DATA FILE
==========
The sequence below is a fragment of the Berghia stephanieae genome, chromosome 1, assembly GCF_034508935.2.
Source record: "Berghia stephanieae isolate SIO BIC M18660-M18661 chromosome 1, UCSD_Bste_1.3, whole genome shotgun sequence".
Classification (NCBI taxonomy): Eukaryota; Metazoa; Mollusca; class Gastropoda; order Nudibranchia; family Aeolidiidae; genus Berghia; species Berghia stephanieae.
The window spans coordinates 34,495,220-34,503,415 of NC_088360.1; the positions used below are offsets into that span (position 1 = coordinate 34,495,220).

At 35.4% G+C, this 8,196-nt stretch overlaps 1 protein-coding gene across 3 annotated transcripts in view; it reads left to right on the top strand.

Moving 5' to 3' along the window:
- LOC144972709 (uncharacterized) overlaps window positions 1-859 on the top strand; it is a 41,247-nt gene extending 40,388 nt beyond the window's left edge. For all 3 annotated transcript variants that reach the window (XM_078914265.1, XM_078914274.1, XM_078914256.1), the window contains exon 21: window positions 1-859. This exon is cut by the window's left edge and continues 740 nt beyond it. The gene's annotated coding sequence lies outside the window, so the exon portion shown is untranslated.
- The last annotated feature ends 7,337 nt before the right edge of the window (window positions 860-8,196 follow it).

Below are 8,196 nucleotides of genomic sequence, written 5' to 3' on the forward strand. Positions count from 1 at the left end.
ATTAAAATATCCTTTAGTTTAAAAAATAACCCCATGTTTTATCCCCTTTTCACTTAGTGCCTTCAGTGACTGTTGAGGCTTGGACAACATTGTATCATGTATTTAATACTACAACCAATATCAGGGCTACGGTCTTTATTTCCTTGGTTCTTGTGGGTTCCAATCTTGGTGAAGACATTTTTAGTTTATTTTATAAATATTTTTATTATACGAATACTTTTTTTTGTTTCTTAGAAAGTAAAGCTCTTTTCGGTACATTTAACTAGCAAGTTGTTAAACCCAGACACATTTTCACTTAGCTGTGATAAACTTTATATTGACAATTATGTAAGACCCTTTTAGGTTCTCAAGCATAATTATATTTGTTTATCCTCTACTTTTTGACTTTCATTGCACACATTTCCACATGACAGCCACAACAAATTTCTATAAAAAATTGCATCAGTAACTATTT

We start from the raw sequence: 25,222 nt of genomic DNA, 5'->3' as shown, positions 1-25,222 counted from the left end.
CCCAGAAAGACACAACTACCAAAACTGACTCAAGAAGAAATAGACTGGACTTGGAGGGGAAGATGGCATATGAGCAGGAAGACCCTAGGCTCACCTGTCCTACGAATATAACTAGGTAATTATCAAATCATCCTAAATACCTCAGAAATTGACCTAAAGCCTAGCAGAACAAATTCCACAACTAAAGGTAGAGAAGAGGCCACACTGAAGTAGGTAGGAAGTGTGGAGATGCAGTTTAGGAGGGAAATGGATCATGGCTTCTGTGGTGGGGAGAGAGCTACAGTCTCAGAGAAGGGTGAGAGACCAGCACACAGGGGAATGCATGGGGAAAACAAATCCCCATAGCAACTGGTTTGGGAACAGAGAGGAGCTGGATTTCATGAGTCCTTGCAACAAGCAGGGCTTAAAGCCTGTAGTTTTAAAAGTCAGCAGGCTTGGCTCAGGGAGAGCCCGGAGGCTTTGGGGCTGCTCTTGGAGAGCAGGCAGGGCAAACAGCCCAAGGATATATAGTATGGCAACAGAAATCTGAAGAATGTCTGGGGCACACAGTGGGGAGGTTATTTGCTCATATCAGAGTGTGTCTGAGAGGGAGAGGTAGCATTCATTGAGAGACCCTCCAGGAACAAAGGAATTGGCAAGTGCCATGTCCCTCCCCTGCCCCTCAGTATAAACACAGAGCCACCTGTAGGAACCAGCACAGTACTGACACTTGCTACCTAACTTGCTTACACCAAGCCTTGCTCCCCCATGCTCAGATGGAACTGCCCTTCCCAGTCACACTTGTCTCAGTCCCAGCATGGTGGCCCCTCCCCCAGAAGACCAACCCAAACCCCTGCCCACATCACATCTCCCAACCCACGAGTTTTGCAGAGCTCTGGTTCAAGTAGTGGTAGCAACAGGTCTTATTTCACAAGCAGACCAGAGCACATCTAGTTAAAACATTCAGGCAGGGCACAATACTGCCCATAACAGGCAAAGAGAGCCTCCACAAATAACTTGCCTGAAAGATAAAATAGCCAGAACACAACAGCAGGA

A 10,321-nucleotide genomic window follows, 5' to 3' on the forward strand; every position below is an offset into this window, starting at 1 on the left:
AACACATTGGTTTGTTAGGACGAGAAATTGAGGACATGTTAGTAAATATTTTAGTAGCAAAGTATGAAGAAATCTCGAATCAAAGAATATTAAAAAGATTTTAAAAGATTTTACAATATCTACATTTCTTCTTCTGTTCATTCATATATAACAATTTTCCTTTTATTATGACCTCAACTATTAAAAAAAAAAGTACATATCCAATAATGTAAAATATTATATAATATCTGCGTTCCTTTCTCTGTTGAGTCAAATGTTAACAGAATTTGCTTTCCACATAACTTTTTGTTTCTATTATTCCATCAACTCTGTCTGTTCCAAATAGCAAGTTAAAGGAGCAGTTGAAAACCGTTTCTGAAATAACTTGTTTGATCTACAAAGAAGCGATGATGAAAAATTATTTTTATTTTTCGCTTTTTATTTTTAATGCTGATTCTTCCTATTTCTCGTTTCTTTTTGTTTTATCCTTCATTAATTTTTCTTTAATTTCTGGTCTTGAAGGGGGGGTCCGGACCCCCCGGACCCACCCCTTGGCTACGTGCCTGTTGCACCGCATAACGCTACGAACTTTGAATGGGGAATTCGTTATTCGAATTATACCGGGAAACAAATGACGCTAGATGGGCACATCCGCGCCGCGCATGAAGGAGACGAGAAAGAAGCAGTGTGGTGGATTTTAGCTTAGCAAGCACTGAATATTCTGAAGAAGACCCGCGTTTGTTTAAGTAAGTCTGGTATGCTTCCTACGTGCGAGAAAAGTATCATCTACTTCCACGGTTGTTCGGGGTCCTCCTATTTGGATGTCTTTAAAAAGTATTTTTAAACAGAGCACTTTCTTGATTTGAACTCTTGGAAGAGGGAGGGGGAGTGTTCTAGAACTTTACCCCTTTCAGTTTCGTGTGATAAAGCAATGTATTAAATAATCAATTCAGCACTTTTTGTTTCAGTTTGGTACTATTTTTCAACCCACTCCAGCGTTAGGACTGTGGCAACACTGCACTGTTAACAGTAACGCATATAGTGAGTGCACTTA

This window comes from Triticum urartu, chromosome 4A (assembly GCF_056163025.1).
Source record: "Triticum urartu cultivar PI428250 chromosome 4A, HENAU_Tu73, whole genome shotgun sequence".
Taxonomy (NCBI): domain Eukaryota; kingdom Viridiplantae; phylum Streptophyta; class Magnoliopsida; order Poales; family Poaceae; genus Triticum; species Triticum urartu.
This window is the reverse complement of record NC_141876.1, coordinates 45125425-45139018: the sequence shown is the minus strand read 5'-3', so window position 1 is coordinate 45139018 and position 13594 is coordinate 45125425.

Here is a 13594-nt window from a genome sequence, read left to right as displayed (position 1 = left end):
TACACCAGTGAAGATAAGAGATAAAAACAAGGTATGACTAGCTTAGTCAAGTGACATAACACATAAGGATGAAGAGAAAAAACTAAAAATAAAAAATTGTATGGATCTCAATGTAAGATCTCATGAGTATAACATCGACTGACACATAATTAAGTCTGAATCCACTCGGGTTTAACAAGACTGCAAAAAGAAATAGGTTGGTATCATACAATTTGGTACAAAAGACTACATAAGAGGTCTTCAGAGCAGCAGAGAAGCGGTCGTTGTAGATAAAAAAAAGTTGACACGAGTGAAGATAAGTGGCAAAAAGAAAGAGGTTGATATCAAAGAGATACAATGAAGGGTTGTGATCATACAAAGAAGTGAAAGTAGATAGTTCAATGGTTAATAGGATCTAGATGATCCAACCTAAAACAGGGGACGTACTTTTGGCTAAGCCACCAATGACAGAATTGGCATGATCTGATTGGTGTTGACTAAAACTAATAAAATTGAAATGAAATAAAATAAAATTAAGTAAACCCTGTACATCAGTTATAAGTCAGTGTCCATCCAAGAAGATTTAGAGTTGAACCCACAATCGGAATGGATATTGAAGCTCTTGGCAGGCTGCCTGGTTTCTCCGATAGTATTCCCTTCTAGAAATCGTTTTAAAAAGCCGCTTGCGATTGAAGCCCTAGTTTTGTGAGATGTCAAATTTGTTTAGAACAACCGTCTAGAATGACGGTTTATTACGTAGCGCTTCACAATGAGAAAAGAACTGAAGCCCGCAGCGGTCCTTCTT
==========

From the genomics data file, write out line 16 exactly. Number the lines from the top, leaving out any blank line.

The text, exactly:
Source record: "Triticum urartu cultivar PI428250 chromosome 4A, HENAU_Tu73, whole genome shotgun sequence".